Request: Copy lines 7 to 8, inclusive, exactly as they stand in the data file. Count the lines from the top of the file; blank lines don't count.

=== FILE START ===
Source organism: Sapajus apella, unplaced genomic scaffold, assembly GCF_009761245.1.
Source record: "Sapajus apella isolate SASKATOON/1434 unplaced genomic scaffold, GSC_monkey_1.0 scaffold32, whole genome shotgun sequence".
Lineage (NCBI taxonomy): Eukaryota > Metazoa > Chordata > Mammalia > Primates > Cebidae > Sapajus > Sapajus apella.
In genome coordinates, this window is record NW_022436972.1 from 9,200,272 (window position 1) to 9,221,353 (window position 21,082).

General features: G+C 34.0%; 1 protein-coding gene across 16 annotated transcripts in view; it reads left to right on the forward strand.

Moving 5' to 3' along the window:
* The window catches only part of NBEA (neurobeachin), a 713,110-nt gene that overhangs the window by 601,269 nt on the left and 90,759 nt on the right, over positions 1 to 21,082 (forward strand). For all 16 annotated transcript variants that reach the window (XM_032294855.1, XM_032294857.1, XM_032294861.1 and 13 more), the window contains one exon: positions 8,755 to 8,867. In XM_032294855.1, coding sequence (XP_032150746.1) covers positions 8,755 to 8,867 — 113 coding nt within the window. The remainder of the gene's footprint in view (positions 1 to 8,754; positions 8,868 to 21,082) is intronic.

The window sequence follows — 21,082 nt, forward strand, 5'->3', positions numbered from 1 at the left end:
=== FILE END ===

* The window catches only part of NBEA (neurobeachin), a 713,110-nt gene that overhangs the window by 601,269 nt on the left and 90,759 nt on the right, over positions 1 to 21,082 (forward strand). For all 16 annotated transcript variants that reach the window (XM_032294855.1, XM_032294857.1, XM_032294861.1 and 13 more), the window contains one exon: positions 8,755 to 8,867. In XM_032294855.1, coding sequence (XP_032150746.1) covers positions 8,755 to 8,867 — 113 coding nt within the window. The remainder of the gene's footprint in view (positions 1 to 8,754; positions 8,868 to 21,082) is intronic.

The window sequence follows — 21,082 nt, forward strand, 5'->3', positions numbered from 1 at the left end: